Stress and the Holidays


As you know, the holiday season is quickly approaching and although the storybook image is that of a happy and joyous occasion, for many the reality lies elsewhere– especially for those living in poverty. Stress, depression and even relapse of drug and alcohol abuse this time of year can manifest for several reasons: social isolation, economic pressures, family tensions, grief and loss, substance abundance, and unrealistic expectations all contribute to feelings of loneliness, anxiety, sadness, and even irritability. Understanding the source of one’s stress and practicing self-care can go a long way in helping many individuals make it through the hustle and bustle of holiday stress.

Many are disconnected from loved ones, either by distance or estrangement due to unhealthy family dynamics. Sometimes, years of family conflict will further alienate members from the connectedness that the holidays are all about. These experiences can create longing and despair, which are at odds with what we often see on social media and television; family togetherness, songs, laughter… this is not the reality for so many and can lead to disillusionment and faulty expectations.

Living in poverty can add yet another layer of stress during the holidays and poses other risks on individuals’ health. Those who live in poverty may have less social support and other barriers to receiving services in times of hardship. Furthermore, lack of financial resources make it difficult to met basic needs, much less withstand the pressures of gifting when one really cannot afford to.

“Substance abundance” is at the forefront for many as we enter the holiday season. So many equate alcohol and other substances with the celebration on the holidays. For many who struggle with disordered alcohol and substance use, these seemingly innocent activities serve as triggers to using and may contribute to relapse. All in the spirit of wanting to be connected, those who relapse can find themselves in the vicious cycle of addiction during a time that is supposed to be joyous.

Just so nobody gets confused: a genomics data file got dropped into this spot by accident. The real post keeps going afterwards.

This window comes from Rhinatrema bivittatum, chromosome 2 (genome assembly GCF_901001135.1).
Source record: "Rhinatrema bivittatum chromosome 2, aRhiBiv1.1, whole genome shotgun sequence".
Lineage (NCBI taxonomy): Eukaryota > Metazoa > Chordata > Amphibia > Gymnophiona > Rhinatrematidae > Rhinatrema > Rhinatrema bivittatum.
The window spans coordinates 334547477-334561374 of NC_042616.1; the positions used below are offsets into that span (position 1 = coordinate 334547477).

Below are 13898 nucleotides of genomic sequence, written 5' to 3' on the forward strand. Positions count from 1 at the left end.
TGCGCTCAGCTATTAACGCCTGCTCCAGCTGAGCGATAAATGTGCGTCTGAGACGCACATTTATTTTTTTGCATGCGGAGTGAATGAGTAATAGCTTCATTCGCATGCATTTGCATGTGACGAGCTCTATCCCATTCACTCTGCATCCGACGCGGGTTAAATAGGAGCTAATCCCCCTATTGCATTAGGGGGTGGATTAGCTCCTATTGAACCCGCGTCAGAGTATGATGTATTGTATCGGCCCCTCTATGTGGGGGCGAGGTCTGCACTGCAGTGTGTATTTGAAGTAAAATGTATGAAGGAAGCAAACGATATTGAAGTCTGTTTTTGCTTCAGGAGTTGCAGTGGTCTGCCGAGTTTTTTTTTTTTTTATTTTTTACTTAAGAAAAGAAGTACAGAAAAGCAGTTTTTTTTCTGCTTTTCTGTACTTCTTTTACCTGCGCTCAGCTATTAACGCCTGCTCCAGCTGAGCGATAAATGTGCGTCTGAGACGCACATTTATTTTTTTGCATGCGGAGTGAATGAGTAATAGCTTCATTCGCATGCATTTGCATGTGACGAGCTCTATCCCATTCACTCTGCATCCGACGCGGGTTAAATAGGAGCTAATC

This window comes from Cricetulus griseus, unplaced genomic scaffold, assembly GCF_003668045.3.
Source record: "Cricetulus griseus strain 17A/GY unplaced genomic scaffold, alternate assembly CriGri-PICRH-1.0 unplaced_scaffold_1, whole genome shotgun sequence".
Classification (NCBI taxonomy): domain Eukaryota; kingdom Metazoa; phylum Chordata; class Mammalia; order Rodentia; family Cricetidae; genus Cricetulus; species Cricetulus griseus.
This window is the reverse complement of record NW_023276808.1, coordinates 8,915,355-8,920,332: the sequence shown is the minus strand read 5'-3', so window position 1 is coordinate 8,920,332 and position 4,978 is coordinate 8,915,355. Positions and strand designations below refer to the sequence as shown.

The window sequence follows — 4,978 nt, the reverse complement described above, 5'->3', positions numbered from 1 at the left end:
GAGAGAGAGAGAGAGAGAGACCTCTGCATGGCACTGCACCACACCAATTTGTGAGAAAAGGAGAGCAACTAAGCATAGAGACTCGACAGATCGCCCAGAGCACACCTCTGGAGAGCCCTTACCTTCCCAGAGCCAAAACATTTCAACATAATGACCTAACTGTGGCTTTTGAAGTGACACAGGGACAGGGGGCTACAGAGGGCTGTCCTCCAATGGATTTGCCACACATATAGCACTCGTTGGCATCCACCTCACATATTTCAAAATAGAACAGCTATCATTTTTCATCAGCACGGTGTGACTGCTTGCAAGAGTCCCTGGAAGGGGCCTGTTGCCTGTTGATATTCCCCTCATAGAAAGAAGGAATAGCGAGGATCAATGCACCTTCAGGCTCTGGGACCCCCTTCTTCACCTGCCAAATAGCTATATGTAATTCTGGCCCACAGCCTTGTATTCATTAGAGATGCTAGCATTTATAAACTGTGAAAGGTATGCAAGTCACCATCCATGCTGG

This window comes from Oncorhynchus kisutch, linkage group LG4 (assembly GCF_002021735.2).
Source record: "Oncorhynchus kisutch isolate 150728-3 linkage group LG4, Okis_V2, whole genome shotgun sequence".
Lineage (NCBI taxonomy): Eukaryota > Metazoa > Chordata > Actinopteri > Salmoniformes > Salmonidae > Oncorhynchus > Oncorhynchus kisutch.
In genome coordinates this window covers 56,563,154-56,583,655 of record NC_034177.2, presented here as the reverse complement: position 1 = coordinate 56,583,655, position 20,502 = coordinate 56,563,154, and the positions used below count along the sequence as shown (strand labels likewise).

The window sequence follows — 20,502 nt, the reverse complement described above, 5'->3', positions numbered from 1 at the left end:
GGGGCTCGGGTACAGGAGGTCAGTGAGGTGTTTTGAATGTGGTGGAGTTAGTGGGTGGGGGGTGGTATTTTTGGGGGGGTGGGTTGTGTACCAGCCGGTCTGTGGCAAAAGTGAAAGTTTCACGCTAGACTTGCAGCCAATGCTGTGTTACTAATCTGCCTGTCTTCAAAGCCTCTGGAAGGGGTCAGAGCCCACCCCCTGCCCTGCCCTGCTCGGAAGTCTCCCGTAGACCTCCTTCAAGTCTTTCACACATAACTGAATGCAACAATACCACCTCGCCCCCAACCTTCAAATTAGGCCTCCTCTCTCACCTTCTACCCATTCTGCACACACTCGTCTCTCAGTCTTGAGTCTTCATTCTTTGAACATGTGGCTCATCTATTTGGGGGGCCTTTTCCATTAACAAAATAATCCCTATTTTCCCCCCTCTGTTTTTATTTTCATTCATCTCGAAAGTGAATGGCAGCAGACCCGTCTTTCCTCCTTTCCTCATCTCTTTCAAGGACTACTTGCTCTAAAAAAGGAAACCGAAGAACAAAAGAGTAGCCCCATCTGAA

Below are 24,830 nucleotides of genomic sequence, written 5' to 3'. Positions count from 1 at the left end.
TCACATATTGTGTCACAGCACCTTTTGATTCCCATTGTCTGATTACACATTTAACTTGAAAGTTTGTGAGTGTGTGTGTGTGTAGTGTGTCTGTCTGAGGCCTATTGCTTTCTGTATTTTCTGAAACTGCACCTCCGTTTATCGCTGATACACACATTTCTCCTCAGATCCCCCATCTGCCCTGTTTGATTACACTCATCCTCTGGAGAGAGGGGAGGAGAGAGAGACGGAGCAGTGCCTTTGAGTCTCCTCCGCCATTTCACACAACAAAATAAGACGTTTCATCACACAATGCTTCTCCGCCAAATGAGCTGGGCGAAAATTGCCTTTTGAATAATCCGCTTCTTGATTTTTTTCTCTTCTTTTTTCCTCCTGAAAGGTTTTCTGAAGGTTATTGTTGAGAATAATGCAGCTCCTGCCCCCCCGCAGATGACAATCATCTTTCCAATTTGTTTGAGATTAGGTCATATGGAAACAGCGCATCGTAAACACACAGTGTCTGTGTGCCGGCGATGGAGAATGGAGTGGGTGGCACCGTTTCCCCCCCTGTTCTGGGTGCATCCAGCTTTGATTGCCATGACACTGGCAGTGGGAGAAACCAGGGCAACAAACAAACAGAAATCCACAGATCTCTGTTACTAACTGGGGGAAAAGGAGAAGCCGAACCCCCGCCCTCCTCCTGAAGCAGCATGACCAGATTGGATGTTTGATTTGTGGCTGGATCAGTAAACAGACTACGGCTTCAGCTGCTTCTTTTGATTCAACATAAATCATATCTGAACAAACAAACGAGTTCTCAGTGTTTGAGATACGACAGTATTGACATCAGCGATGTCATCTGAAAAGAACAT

What can we do to buffer ourselves from the holiday blues and perpetual stress? Employing some of these ideas can go a long way to combating these common experiences that so many suffer from:

Reach out

Family is one resource that may be readily and easily accessed. If family is not an option, call a friend and ask to get together for coffee of lunch, or even a brief visit. If this is not possible, go to a local church or support group, or call the warm line at (414) 257-5775. Seek out opportunities to volunteer, as this is often the best way to cultivate gratitude and connectedness.

Avoid social media that promotes materialism and indulgence

Instead, prepare a basic meal with ingredients that are basic and simple to obtain. Invite a neighbor for a meal and share a good story!

Make gifts from the heart

Giving does not have to cost anything, or perhaps cost very little. Homemade cards, cookies, arts and crafts, or woodwork adds a personal touch to gifting, and those who receive are usually moved!

Write a letter

Write a letter to someone you have not spoken to in a while, or an important figure in your life. It does not necessarily need to be delivered. Allow the letter to express what this person as taught you, and perhaps include elements of gratitude for the relationship.

Explore new music

Explore new genres of music and play throughout the house.

Enjoy quiet time

Enjoy quiet time listening to the snow, rain, or wind through the trees. Meditate on the sounds or simply the silence.

Exercise

That’s right… nature’s antidepressant! Exercise releases endorphins in the brain and will elevate feelings of well-being and optimism!

No matter how young or old, wealthy or poor, bold or timid, we all go through struggles and we all share in this human experience. No person is an island unto themselves. Be willing to share, seek help, try new behaviors, new ways of thinking! After all, it is in celebrating life and each other that we grow as human beings.

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